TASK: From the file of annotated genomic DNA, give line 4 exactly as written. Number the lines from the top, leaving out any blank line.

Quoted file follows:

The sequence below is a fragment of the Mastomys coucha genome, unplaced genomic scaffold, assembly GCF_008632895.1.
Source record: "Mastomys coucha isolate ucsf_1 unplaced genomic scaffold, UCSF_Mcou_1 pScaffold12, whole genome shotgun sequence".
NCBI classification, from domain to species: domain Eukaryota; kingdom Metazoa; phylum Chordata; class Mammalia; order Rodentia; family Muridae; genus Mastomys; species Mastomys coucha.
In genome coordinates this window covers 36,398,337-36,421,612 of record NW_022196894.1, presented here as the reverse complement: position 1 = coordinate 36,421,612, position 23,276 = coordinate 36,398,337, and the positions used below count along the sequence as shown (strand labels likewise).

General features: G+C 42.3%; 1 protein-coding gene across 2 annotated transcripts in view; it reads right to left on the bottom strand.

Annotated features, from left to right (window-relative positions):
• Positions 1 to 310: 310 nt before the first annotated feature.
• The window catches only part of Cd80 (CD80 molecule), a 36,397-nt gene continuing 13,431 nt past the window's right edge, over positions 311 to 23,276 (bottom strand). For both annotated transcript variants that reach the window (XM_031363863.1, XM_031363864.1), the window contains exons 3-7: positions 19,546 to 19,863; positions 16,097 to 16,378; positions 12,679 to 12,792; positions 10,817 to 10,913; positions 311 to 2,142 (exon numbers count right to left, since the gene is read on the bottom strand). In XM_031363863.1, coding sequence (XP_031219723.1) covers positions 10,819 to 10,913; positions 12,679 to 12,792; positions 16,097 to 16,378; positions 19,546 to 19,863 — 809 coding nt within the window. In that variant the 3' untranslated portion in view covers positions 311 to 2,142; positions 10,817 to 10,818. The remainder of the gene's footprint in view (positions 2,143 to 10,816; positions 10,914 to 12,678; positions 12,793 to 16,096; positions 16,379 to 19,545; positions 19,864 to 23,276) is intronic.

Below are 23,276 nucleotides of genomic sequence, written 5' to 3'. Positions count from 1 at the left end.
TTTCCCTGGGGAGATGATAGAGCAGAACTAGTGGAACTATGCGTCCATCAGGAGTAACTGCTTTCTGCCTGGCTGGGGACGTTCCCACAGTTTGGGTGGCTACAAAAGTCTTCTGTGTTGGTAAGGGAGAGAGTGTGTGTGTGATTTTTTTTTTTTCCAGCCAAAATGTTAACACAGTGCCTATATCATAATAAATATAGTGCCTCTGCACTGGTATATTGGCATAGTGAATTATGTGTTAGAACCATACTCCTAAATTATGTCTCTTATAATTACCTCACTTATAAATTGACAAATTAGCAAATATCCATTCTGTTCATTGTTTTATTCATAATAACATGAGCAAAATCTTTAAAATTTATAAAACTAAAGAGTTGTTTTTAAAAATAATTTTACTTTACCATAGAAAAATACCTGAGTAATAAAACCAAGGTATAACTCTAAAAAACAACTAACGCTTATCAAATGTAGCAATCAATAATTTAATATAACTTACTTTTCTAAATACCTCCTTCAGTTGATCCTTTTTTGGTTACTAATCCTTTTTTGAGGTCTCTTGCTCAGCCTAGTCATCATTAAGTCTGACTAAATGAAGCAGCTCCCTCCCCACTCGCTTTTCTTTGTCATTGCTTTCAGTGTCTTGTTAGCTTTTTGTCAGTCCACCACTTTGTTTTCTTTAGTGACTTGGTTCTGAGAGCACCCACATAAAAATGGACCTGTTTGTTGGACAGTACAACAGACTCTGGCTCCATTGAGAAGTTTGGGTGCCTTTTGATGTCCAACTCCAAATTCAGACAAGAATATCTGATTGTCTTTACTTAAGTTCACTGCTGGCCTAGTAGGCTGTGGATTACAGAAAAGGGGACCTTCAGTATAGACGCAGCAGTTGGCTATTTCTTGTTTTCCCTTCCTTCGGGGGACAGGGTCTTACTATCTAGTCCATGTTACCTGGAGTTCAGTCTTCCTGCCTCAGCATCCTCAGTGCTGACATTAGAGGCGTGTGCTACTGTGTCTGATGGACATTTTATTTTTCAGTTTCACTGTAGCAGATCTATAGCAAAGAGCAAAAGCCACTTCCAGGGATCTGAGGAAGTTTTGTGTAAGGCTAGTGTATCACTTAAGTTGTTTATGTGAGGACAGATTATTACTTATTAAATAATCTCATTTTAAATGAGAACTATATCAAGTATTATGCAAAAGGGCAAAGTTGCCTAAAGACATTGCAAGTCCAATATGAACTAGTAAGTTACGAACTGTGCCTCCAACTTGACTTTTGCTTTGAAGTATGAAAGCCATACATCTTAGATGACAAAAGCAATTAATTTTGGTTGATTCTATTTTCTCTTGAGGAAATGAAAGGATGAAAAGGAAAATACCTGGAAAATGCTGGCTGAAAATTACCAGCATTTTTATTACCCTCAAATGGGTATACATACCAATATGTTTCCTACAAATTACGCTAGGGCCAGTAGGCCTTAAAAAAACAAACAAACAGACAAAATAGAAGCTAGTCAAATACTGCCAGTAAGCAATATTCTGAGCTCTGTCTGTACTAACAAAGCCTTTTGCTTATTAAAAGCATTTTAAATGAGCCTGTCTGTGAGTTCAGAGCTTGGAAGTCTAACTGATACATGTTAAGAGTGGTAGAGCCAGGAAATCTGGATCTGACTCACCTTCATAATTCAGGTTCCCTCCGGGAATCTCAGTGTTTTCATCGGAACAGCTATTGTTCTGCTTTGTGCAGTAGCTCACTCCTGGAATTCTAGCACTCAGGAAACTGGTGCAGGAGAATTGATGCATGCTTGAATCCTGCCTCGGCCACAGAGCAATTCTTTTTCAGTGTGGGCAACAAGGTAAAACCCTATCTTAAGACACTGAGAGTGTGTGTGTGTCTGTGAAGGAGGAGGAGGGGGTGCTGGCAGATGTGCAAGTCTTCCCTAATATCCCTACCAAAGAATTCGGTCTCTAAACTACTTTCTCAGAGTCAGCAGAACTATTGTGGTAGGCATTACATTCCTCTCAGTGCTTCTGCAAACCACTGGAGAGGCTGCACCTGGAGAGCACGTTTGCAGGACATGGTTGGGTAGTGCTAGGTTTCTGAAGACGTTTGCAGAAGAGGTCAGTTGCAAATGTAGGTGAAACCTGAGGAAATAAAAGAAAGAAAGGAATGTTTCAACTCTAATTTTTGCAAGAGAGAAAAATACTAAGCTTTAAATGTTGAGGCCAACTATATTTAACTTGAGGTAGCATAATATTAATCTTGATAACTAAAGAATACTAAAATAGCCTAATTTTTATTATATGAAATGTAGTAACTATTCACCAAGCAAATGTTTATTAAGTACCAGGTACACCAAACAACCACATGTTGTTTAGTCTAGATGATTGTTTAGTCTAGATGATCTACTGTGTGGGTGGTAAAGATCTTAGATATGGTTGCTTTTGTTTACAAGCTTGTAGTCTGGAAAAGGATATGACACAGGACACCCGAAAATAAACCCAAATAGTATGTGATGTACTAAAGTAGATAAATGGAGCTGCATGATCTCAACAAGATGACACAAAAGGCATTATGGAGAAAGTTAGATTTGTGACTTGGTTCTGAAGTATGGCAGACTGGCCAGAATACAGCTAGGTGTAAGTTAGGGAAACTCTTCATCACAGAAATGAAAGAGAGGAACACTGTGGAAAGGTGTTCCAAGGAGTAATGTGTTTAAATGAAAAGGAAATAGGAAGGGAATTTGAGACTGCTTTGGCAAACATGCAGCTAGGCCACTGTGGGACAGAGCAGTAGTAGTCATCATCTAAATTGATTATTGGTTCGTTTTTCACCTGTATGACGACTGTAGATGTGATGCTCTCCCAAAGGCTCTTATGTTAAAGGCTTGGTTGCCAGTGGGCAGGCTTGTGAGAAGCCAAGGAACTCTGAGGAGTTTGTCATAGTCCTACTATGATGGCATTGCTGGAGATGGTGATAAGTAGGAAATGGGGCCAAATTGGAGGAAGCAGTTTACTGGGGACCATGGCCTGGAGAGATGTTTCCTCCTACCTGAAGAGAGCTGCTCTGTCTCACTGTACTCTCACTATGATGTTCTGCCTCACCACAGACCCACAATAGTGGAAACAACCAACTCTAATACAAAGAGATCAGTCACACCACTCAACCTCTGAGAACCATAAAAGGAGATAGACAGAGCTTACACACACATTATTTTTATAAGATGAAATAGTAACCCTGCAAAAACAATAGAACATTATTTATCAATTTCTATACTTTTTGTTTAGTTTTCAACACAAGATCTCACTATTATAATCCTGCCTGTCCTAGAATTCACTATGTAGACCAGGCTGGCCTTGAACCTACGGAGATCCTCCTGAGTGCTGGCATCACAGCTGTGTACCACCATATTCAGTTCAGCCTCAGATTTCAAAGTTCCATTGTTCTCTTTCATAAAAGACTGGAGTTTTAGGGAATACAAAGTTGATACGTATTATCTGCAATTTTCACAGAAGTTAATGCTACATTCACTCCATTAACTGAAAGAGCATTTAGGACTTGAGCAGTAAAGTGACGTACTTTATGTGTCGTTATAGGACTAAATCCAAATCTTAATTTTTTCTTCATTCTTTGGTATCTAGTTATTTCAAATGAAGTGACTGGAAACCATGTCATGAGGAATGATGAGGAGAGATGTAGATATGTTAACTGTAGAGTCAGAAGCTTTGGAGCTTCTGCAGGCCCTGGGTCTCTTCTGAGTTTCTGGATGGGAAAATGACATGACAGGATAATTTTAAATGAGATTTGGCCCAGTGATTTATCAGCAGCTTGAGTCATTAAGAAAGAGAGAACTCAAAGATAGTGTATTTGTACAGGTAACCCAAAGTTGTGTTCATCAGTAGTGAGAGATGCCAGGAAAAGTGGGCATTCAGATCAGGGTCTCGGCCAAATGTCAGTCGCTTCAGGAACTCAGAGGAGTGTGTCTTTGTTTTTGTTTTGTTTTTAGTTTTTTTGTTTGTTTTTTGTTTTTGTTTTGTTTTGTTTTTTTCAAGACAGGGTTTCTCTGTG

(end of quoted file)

In genome coordinates this window covers 36,398,337-36,421,612 of record NW_022196894.1, presented here as the reverse complement: position 1 = coordinate 36,421,612, position 23,276 = coordinate 36,398,337, and the positions used below count along the sequence as shown (strand labels likewise).